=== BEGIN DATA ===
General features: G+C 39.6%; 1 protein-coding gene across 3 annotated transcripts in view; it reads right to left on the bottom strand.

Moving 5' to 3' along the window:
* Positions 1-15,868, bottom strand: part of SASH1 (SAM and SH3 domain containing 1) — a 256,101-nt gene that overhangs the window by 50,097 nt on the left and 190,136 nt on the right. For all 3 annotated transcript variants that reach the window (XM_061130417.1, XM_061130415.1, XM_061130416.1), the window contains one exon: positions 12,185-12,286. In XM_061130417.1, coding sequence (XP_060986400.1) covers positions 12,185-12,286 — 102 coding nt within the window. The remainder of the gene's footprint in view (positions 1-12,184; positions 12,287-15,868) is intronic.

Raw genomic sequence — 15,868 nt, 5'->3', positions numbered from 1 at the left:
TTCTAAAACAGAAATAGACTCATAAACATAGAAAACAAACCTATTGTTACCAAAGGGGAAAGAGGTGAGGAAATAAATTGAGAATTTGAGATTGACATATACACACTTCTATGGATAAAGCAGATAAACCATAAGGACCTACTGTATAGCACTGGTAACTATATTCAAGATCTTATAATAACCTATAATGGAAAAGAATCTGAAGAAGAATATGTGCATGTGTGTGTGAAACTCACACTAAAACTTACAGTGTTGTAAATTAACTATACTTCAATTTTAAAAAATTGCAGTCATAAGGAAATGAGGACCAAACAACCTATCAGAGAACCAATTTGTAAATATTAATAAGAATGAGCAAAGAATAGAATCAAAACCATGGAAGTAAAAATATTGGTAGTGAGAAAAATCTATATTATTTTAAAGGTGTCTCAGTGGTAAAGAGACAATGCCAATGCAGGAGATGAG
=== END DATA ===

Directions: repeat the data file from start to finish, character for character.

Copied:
General features: G+C 39.6%; 1 protein-coding gene across 3 annotated transcripts in view; it reads right to left on the bottom strand.

Moving 5' to 3' along the window:
* Positions 1-15,868, bottom strand: part of SASH1 (SAM and SH3 domain containing 1) — a 256,101-nt gene that overhangs the window by 50,097 nt on the left and 190,136 nt on the right. For all 3 annotated transcript variants that reach the window (XM_061130417.1, XM_061130415.1, XM_061130416.1), the window contains one exon: positions 12,185-12,286. In XM_061130417.1, coding sequence (XP_060986400.1) covers positions 12,185-12,286 — 102 coding nt within the window. The remainder of the gene's footprint in view (positions 1-12,184; positions 12,287-15,868) is intronic.

Raw genomic sequence — 15,868 nt, 5'->3', positions numbered from 1 at the left:
TTCTAAAACAGAAATAGACTCATAAACATAGAAAACAAACCTATTGTTACCAAAGGGGAAAGAGGTGAGGAAATAAATTGAGAATTTGAGATTGACATATACACACTTCTATGGATAAAGCAGATAAACCATAAGGACCTACTGTATAGCACTGGTAACTATATTCAAGATCTTATAATAACCTATAATGGAAAAGAATCTGAAGAAGAATATGTGCATGTGTGTGTGAAACTCACACTAAAACTTACAGTGTTGTAAATTAACTATACTTCAATTTTAAAAAATTGCAGTCATAAGGAAATGAGGACCAAACAACCTATCAGAGAACCAATTTGTAAATATTAATAAGAATGAGCAAAGAATAGAATCAAAACCATGGAAGTAAAAATATTGGTAGTGAGAAAAATCTATATTATTTTAAAGGTGTCTCAGTGGTAAAGAGACAATGCCAATGCAGGAGATGAG